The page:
Do you want to learn how to size a tankless water heater?
The two key things needed to size a tankless water heater is your household peak water usage (in gallons per minute)—as well as your local 'temperature rise'.
In this guide, I will go over...
- Finding your peak flow rate in GPM
- Determining your local temperature rise
- And choosing the right tankless heater that matches your needs
Let's get started with this guide!
How To Size A Tankless Water Heater?
Tankless water heaters are highly efficient and space saving water heaters that are becoming more popular every year. But if you choose an undersized tankless unit, you may get lukewarm water. And if you oversize a tankless water heater, then you are just wasting money.
To correctly size tankless water heater, a homeowner first has to find their household peak flow rate. The flow rate is the total amount of water a home uses during peak usage and it is measured in gallons per minute or GPM.
Secondly, the temperature rise needs to be known. Temperature rise is the difference between the incoming cold water temperature and the desired output temperature which is usually 110 to 120 degrees Fahrenheit. Once the flow rate and temperature rise is determined, you can consult with the capacity charts of tankless water heater manufacturers.
For more details, keep reading.
Step 1 - Determine Flow Rate
The first step in properly sizing a tankless water heater is to determine your home's flow rate.
Flow rate or 'peak demand' is how much water your household uses during peak usage which is usually in the morning for most people. Flow rate is calculated using the GPM metric which is gallons per minute of water usage.
To get the flow rate for your household, you will have to estimate the number of plumbing fixtures that will be used in your home during peak usage. For a three person household that has two full bathrooms, the peak usage may be two showers, a dishwasher, and a washing machine.
To find the flow rate in GPM of a plumbing fixture, you can look on the fixture itself for a stamp such as a toilet that has '2.3 gpm' marked on it. If there is no marking on the plumbing fixture, you will have to look up the manufacturer and model to find the flow rate. And if you don't know the model or want to just to a quick estimate, you can use average flow rates for that type of fixture.
You also may want to factor in that your total flow rate during peak usage will actually be less than your calculation because fixtures mix in cold and hot water—it isn't all hot water.
Here are some average flow rates for plumbing fixtures...
Read Also: How To Flush A Tankless Water Heater?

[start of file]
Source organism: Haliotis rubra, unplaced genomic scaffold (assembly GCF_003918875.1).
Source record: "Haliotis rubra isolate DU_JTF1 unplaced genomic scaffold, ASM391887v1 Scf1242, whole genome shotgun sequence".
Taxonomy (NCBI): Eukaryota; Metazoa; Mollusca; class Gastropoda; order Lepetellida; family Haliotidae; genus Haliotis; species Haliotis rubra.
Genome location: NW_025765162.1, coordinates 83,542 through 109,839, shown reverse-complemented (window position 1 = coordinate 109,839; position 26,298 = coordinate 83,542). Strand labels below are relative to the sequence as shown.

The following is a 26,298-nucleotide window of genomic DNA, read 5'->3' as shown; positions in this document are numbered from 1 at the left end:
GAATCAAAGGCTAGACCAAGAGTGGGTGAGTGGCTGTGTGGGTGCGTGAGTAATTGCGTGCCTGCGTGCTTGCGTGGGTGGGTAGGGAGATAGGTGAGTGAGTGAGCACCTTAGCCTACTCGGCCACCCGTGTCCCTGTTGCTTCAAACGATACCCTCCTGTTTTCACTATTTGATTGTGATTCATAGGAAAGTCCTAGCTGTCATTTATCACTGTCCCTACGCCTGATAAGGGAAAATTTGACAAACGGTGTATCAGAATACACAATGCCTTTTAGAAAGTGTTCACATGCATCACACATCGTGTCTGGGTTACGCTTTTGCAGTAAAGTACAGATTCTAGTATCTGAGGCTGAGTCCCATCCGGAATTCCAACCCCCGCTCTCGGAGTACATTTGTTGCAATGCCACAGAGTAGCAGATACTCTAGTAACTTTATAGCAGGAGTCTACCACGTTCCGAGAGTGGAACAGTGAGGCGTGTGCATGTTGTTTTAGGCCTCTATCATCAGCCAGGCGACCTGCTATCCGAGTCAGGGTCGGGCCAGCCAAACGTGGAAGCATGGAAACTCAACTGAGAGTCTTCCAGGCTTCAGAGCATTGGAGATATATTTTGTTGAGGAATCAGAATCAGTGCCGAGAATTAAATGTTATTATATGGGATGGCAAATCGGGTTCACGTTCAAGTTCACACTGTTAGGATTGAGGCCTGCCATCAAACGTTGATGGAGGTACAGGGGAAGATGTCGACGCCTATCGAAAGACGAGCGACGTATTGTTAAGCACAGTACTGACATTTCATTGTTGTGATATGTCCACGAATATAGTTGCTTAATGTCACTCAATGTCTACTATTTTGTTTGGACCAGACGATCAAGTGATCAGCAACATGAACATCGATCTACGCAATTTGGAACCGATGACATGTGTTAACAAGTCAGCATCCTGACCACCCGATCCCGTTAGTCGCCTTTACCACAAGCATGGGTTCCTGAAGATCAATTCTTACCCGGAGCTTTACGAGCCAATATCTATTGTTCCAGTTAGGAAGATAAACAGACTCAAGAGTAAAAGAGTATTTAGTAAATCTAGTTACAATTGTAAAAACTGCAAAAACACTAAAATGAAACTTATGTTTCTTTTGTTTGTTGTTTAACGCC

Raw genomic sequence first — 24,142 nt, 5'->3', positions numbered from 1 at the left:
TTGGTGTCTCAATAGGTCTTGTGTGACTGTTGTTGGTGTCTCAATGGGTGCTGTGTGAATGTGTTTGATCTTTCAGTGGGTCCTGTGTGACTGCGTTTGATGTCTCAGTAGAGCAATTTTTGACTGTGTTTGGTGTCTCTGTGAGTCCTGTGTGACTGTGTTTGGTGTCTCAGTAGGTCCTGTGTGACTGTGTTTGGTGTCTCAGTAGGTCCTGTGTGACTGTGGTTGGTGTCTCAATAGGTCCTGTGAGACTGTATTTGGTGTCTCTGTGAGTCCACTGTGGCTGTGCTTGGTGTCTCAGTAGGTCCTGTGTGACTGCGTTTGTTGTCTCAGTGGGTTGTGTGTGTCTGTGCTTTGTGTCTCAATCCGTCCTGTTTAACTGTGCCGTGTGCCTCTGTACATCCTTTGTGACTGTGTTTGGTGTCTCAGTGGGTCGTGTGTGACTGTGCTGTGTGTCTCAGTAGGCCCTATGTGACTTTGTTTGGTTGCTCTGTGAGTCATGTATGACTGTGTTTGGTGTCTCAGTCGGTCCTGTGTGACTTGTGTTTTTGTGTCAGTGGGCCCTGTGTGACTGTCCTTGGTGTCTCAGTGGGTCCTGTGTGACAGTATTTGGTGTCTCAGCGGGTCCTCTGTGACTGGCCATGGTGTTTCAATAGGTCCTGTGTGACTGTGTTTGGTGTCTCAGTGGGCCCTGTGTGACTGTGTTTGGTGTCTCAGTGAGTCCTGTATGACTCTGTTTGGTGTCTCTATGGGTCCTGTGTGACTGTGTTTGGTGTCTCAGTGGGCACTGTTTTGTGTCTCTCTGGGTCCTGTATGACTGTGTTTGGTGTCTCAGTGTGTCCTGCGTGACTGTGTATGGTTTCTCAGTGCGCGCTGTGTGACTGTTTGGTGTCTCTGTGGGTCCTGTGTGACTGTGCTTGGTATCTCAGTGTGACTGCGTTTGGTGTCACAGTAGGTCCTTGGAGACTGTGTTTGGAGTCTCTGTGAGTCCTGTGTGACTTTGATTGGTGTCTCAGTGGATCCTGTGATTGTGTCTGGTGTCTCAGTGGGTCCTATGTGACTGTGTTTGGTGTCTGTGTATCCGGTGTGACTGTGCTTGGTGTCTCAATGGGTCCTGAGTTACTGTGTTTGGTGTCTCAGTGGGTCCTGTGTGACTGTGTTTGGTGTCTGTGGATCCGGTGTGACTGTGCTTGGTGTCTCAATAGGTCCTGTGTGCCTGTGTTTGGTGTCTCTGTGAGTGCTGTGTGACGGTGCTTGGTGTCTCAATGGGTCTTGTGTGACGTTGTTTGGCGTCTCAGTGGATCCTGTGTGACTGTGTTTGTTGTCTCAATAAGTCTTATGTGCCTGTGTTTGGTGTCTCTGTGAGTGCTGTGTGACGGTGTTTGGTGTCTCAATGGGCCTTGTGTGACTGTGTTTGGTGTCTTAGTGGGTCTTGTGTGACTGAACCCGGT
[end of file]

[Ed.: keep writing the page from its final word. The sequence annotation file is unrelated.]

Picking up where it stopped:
Average Flow Rate
Step 2 - Find The Temperature Rise
Determining the temperature rise is a critical part of correctly sizing a tankless water heater.
The temperature rise is a simple formula that takes your desired water temperature which is usually in the 110 to 120 Fahrenheit range. And you need to subtract the average groundwater temperature (or the likely lowest temperature) in your local area.
The temperature for a given region usually stays within a narrow range year-round which is why the average temperature can be used.
Depending on your part of the country, your incoming water from the city or well may get to or approach freezing temperatures around 32F.
If you live in a tropical area such as south Florida, you may never get groundwater temperatures below around 65F.
Lets say your lowest expected wintertime temperature to be 45F. Well, if you want your tankless water heater to put out 120F, then your 'temperature rise' will be 75F which is 120F - 45F = 75F. In other words, your tankless water heater will have to raise the temperature of the incoming water supply by 75 degrees Fahrenheit in order to reach your target water temp.
Step 3 - Determine Capacity
Now that you are equipped with your total flow rate during peak usage as well as your required temperature rise—you will need to adjust the advertised 'max GPM' to see if it meets your requirements.
Tankless water heaters will usually advertise a flow rate at a particular temperature. For example, a Rinnai unit may advertise that it has a 5 GPM max flow rate @ 60F (incoming water temp). Well, if your groundwater temperature gets to near freezing temperatures (lets say 40F) then the GPM will be significantly less that the advertised 'max GPM'.
Unfortunately, there isn't a single formula for all tankless water heaters, you will have to consult with the manufacturer for their 'water flow curve'.
The picture below is from a Rinnai tankless water heater manual for three different tankless models (RL94, RLX94i, and RL75) and shows how the GPM drops as the temperature rise increases.
Finding a correctly sized tankless water heater isn't that hard to do, but you may want to consult a professional HVAC tech because it can be costly if you get it wrong.
The basics of sizing a tankless water heater is to first determine your household flow rate in GPMs by adding up plumbing fixtures you expect to use at the same time during peak usage (like in the morning). Then, you will have to calculate your temperature rise by subtracting out the incoming water temperature (average groundwater temp in your area) from your desired output temperature in the 110F to 120F range.
Equipped with these two numbers, you can shop around for the right sized tankless water heater. You may also need to consult with the manufacturer flow rate charts to adjust the advertised max GPM for a specific model.